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Is a 2-Year-Old Dog Still a Puppy? Vet-Reviewed Maturity Facts

Written by: Grant Piper

Last Updated on February 28, 2024 by Dogster Team

giant white german spitz dog in the forest

Is a 2-Year-Old Dog Still a Puppy? Vet-Reviewed Maturity Facts


Dr. Marta Vidal-Abarca Photo


Dr. Marta Vidal-Abarca


The information is current and up-to-date in accordance with the latest veterinarian research.

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Many people think that whether a dog is still a puppy is based on their personality and their energy levels. It is easy to play a rousing round of fetch with your dog and think, “Man, he’s still a puppy.” But is that true? Are 2-year-old dogs still puppies?

Many people assign the “puppy label” to dogs based on their perception of the dog when, in reality, your dog’s life stage is primarily determined by their overall physical maturity. Two-year-old dogs have generally finished growing and are considered young adults rather than puppies.

Here is when dogs become adults and how their behavior plays a factor in people’s perceptions of dogs’ puppyhood.

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Is a 2-Year-Old Dog Still a Puppy?

The answer is generally no. A 2-year-old dog will be finished growing and will be considered a young adult. Some large breed dogs will grow up until they are 2 years old but will usually be finished by their second birthday. Some giant breed dogs may grow a little after their second birthday, but the period of rapid growth would still have ended.

beagle dog standing outdoor
Image Credit: Artyom Gantsev, Shutterstock

When Do Puppies Become Dogs? What Science Says

What determines when dogs are no longer a puppy is their age, the cessation of their growth, and the completion of both physical and social maturation. However, the exact point at which a dog is no longer a puppy will depend on each individual dog, influenced by their size and breed.

The American Animal Hospital Association (AAHA) Canine Life Stage Guidelines, revised in 2019, divide a dog’s lifespan into five stages:

  1. Puppy
  2. Young adult
  3. Mature adult
  4. Senior
  5. End of life stage

Below is a breakdown of the four main life stages (minus the end of life stage).

Stage Average Age Range Milestone
Puppy 0–6 to 18 months Still growing rapidly. Varies with breed and size
Young Adult 9–18 months to 4 years End of rapid growth until completion of physical and social maturation (3-4 years of age in most dogs)
Mature Adult 4–9 years Has settled into a general life pattern with few changes
Senior 9+ years The last 25% of the estimated lifespan

The exact point at which a puppy becomes a young adult is different for each dog, and the transition from one life stage to the other is gradual. It can be challenging for a person to know for sure if their dog is at the end of this period of time, and your vet is the best person to ask.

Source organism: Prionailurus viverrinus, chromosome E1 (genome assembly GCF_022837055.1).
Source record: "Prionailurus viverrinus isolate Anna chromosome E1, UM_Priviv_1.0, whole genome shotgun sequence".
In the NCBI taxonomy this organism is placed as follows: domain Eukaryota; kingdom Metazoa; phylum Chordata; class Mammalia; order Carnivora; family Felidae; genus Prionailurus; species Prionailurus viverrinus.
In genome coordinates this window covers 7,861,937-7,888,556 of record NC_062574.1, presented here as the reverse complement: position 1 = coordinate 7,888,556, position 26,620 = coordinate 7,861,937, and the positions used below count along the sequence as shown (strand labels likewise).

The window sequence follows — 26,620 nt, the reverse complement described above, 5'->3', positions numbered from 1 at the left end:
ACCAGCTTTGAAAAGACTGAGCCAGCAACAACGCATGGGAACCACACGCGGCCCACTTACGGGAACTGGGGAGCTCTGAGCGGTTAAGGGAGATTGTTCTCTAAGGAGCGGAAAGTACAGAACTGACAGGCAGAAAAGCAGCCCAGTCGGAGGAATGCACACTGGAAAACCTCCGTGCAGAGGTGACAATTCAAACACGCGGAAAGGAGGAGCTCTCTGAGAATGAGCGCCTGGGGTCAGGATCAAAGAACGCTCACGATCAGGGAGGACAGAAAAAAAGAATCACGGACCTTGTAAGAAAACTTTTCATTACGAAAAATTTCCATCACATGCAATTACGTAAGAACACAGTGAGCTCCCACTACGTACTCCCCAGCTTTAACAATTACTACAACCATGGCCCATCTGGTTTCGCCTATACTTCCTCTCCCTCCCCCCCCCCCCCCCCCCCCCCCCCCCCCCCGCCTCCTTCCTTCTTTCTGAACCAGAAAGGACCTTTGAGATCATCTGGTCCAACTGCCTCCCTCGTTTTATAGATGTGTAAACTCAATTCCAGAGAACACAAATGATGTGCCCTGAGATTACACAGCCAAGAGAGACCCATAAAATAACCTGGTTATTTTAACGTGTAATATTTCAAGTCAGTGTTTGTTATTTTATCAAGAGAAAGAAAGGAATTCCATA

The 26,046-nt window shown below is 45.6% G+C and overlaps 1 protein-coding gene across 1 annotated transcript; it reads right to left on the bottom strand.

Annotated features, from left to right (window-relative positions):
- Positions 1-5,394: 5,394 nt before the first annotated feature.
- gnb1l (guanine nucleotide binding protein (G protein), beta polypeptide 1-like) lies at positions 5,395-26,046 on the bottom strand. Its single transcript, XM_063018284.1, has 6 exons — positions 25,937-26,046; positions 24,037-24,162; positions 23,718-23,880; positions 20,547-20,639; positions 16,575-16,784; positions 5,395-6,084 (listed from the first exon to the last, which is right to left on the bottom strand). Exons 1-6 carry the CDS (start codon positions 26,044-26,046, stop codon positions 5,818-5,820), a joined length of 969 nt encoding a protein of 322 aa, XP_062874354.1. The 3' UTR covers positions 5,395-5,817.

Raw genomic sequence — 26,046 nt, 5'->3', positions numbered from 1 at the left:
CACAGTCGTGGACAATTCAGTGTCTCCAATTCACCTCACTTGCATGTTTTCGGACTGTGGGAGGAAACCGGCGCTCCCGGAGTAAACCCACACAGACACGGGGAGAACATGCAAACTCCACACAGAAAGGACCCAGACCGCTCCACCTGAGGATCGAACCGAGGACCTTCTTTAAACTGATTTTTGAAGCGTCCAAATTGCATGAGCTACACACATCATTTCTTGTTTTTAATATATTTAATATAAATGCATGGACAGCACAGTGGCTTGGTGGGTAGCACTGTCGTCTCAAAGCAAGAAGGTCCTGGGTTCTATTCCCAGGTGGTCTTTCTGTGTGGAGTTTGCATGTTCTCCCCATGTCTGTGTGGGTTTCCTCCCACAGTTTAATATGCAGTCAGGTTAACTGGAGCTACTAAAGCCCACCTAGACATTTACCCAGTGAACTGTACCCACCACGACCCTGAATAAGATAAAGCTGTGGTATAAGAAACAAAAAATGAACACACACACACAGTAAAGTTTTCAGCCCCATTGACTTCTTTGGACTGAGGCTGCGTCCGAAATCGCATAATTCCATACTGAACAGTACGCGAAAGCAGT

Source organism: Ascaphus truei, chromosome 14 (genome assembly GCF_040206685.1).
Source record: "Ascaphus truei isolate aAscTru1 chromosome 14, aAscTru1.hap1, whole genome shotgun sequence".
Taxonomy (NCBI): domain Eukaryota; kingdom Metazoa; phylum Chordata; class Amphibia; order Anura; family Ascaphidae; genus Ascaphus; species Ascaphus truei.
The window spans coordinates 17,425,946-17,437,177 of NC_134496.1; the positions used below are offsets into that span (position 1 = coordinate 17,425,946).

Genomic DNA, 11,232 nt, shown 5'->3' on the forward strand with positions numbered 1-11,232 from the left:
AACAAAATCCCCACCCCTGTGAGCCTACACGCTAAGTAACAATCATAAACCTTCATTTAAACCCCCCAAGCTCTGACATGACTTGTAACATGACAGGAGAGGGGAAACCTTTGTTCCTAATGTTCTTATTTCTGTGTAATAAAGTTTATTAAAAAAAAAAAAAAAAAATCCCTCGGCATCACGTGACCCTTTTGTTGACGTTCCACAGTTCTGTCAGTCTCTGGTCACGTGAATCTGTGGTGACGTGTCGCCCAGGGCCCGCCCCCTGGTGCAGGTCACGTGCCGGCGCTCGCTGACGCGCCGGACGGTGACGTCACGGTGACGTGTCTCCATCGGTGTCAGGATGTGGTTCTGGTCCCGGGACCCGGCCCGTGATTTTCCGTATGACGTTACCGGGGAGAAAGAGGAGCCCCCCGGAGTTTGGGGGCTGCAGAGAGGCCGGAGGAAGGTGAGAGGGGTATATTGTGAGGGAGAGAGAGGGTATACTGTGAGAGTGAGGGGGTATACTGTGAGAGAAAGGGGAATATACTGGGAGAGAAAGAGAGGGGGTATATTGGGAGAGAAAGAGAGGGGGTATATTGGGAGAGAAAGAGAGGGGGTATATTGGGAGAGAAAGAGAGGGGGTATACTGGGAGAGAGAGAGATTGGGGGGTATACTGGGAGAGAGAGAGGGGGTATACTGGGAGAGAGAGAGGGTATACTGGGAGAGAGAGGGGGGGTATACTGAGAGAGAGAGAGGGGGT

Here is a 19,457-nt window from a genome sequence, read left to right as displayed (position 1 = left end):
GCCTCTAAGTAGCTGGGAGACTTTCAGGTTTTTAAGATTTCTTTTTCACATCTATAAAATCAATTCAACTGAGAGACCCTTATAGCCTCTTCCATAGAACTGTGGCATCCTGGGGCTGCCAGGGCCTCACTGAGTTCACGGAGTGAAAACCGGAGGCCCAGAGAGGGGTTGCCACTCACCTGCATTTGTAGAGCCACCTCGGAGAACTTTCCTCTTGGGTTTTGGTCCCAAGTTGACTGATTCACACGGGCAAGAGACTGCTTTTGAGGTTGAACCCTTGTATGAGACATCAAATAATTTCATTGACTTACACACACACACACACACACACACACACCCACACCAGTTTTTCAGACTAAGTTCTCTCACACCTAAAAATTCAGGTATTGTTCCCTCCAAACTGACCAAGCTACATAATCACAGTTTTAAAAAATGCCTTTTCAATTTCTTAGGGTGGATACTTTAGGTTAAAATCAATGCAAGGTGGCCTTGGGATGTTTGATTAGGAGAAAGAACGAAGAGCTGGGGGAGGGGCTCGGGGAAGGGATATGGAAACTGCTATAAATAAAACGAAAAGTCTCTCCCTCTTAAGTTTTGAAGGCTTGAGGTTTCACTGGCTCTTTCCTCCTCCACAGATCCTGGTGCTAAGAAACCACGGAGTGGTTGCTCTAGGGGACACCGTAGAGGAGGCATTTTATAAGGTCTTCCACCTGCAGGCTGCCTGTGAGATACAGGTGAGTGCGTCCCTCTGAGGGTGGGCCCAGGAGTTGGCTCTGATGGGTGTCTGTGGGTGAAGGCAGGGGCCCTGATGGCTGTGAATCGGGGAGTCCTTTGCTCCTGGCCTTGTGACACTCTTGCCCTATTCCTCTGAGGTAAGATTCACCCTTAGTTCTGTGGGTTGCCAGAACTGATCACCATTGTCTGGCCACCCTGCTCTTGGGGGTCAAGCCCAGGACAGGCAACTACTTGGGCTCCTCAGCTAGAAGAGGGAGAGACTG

chihuahua dog on the bed
Image Credit: New Africa, Shutterstock

What About Our Perception of a Dog’s Age?

Some people might feel that their dog has matured enough to stop being a puppy, even if they have not stopped growing. This perception is based on a dog’s physical maturity and social maturity. It is possible for a dog to be physically done growing but still act or behave like a puppy.

Physical Maturity

Whether a dog is a still puppy or not is usually determined by their physical maturity. The reason for this simplified grouping is that their health needs change at this point, particularly in relation to nutrition, preventative care, and reproduction. A growing puppy requires more calories, protein, and calcium in their diet, but when the period of rapid growth has ended, they need to be transitioned onto an adult food to remain healthy and not gain excess weight.

The age at which a puppy is considered a young adult will depend on their breed and size. As a rough guide, your puppy will become a young adult approximately at the following ages:

  • Extra-small breed (10 pounds): 6–8 months
  • Small breed (10–25 pounds): 8–10 months
  • Medium breed (26–55 pounds): 10–12 months
  • Large breed (56–100 pounds): 15–18 months
  • Giant breed (>101 pounds) 18–24 months

Some giant breeds, such as Mastiffs and Great Danes, may continue to grow and fill out past their second birthday. If you are curious about whether your dog is still growing or not, you can consult your veterinarian for guidance and information.

Social Maturity

Mental maturity is another matter; some dogs will act puppy-like for many years after they have finished growing! Adolescence describes the period between sexual maturity and social maturity, and it happens between the ages of 6 months and 2 years, depending on the breed. This ‘teenage’ phase is a hormonal time for pups and requires understanding and continued positive training from you as they navigate the world as a young adult. Some dogs mature very quickly and will settle into adulthood naturally. Other dogs will be high-energy, mischievous, and playful for a long time, sometimes for their entire lives.

sheltie dog in the snow
Image Credit: Eudyptula, Shutterstock

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The answer to whether 2-year-old dogs are still puppies is technically no. Dogs are considered young adults by 2 years of age, as the end of puppyhood is determined by whether the dog has finished growing. Smaller dogs are done growing by 1 year old, but some very large dogs might grow until they are 2 years old. However, as most dogs will be grown by age two, it is safe to consider most 2-year-old dogs to be young adults, even if they still act like big puppies!

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